WCS Canada

Lake Sturgeon

Fast Facts:

Scientific Name: Acipenser fulvescens

  • Lake sturgeon can grow to 396 lbs., 3 meters, and well over 100 years old! 
  • Lake sturgeon are likened to living dinosaurs as they are a remnant of an ancient and primitive group of fish that have cartilaginous skeletons, sharp bony plates in their skin, prehensile lips surrounded by sensory barbels with taste buds, and no teeth.
  • As large, long-lived fish that feed on small organisms such as insect larvae, worms, and leeches, their role in lakes is similar to that of large filter-feeding marine mammals in the oceans.

Lake sturgeon are the only species of sturgeon in Canada to complete their life cycle entirely in freshwater. They live in large river systems, spawn in swift currents, and are known to migrate long distances (up to 300 km). Commercial fishing for food, caviar, and other uses reduced some populations to approximately 1% of their historic levels. Now that fishing has declined, barriers such as dams and hydroelectric facilities are considered to be the greatest threats to the survival of lake sturgeon.  These facilities decrease water flows for spawning, restrict access to critical habitat, and divide populations. 

Northern Ontario serves as a potential refuge for lake sturgeon that are threatened or endangered in more southern parts of Canada. However, the threat of increased development in the previously undeveloped North poses a new risk to these populations.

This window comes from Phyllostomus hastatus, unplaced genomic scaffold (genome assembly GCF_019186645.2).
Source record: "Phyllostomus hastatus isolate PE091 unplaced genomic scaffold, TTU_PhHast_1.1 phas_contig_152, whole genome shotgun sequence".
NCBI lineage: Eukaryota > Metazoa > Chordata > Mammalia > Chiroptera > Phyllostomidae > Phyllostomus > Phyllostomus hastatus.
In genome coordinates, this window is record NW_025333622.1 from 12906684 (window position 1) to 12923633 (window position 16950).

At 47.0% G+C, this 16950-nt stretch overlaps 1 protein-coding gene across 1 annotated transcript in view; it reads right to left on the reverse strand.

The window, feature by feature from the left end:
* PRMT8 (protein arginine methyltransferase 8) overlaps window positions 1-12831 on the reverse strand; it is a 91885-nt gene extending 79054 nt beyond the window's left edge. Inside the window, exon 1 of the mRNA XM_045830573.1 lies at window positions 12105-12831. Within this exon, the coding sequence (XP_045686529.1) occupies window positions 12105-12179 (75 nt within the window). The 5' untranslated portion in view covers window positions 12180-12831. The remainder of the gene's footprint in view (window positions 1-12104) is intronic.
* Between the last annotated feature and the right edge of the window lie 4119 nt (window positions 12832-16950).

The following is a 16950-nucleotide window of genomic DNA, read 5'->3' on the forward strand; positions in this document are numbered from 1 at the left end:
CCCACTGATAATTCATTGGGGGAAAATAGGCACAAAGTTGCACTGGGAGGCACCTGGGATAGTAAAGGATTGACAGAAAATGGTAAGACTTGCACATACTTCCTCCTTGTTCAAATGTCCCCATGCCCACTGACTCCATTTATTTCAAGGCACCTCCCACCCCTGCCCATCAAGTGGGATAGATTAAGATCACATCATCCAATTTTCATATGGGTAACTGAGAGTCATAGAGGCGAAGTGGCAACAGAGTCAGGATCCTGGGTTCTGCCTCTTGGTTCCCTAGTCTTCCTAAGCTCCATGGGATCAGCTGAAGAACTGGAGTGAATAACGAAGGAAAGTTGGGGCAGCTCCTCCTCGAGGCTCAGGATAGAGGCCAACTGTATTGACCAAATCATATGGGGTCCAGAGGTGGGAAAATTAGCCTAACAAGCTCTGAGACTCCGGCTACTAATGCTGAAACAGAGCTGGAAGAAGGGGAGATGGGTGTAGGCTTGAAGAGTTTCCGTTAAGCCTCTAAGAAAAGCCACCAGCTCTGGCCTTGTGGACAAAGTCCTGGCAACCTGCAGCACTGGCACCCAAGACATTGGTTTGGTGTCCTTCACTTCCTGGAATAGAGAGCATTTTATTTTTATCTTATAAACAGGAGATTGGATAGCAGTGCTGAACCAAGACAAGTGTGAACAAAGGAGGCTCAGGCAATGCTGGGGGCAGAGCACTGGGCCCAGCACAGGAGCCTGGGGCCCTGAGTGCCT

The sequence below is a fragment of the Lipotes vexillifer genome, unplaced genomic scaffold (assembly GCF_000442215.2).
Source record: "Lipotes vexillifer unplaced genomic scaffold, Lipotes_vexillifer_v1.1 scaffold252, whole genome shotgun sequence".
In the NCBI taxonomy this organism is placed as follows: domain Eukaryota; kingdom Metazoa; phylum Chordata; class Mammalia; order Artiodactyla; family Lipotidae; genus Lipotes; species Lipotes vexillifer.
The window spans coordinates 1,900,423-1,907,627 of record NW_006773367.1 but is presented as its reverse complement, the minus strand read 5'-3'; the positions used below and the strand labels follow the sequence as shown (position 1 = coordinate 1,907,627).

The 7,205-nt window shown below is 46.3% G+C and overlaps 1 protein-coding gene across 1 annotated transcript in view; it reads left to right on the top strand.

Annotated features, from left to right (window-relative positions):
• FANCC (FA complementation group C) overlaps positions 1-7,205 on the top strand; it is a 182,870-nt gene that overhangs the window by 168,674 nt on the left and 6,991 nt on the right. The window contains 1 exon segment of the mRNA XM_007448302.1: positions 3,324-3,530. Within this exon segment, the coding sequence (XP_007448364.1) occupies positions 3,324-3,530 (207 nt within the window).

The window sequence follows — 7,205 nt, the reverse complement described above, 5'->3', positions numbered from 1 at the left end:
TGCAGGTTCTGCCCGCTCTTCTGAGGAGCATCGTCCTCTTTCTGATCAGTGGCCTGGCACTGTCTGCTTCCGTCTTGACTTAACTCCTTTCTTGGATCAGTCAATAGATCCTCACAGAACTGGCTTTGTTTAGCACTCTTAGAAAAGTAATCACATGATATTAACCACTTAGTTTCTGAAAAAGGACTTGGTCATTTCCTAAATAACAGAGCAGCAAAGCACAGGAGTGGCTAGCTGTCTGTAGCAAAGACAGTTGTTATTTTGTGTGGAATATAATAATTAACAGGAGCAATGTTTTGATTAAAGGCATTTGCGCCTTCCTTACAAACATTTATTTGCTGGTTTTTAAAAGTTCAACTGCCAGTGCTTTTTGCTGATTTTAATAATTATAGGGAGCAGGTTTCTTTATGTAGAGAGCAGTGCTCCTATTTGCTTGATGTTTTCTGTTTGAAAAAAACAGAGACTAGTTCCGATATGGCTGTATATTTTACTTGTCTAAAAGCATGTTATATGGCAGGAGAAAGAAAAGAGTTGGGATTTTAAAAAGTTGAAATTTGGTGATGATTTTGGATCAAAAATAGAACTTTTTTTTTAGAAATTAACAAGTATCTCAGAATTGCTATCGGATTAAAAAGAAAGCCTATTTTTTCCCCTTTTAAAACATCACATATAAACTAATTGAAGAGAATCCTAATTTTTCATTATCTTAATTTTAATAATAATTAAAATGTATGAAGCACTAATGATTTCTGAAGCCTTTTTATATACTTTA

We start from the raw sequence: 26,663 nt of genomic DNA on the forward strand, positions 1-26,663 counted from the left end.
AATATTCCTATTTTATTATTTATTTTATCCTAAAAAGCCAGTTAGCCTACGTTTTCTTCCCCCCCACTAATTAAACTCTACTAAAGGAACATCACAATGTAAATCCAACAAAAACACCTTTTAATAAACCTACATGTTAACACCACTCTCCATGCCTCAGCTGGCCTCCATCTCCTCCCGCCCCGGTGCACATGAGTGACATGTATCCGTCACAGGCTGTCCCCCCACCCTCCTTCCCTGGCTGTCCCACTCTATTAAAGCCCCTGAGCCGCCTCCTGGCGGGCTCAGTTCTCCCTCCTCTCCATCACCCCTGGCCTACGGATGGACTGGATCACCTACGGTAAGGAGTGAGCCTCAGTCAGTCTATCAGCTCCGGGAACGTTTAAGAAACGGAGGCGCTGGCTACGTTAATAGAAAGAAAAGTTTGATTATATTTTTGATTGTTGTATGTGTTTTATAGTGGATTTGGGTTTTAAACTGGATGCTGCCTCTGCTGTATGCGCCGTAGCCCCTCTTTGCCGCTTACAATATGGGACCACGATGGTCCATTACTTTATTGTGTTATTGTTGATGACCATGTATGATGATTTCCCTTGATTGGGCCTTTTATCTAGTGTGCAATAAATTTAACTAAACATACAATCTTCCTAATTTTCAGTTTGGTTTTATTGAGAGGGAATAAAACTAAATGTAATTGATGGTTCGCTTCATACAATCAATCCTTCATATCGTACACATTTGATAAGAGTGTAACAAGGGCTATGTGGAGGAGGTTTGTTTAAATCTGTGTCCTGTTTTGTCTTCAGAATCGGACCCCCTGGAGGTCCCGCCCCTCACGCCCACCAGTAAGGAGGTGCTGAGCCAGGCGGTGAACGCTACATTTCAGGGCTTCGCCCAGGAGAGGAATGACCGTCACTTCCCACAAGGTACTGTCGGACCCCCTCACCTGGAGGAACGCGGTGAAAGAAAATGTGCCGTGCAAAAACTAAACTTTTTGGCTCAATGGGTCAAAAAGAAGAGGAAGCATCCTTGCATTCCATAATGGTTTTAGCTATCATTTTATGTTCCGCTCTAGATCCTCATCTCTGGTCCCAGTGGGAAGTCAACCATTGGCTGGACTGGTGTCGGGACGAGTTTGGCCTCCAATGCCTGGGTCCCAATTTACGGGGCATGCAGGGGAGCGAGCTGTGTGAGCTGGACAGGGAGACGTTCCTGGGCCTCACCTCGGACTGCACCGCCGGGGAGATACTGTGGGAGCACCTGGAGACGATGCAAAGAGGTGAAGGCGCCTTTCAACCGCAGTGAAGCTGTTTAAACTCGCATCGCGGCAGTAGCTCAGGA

Effects of Dams on Lake Sturgeon Populations

WCS is modeling the impacts of dams and fishing on lake sturgeon. This research allows us to determine how the genetic diversity of these animals is affected by dam construction over time, and by the population declines that occur as a result.

What Genes Can Tell Us

To help us understand more about lake sturgeon declines, WCS is examining the utility of genetic sampling -- which has emerged as a promising conservation tool -- for measuring the degree of human impacts on sturgeon populations. The results of this research will help us understand the value of genetic data in informing wildlife conservation, as well as the limitations of this technique, particularly for long-lived species such as sturgeon.

Key Staff

Constance O'Connor
Associate Conservation Scientist
Cheryl Chetkiewicz
Associate Conservation Scientist
All Lake Sturgeon Staff >>

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WCS Canada - Thunder Bay
10 Cumberland Street North Thunder Bay, Ontario, P7A 4K9
(807) 285-9125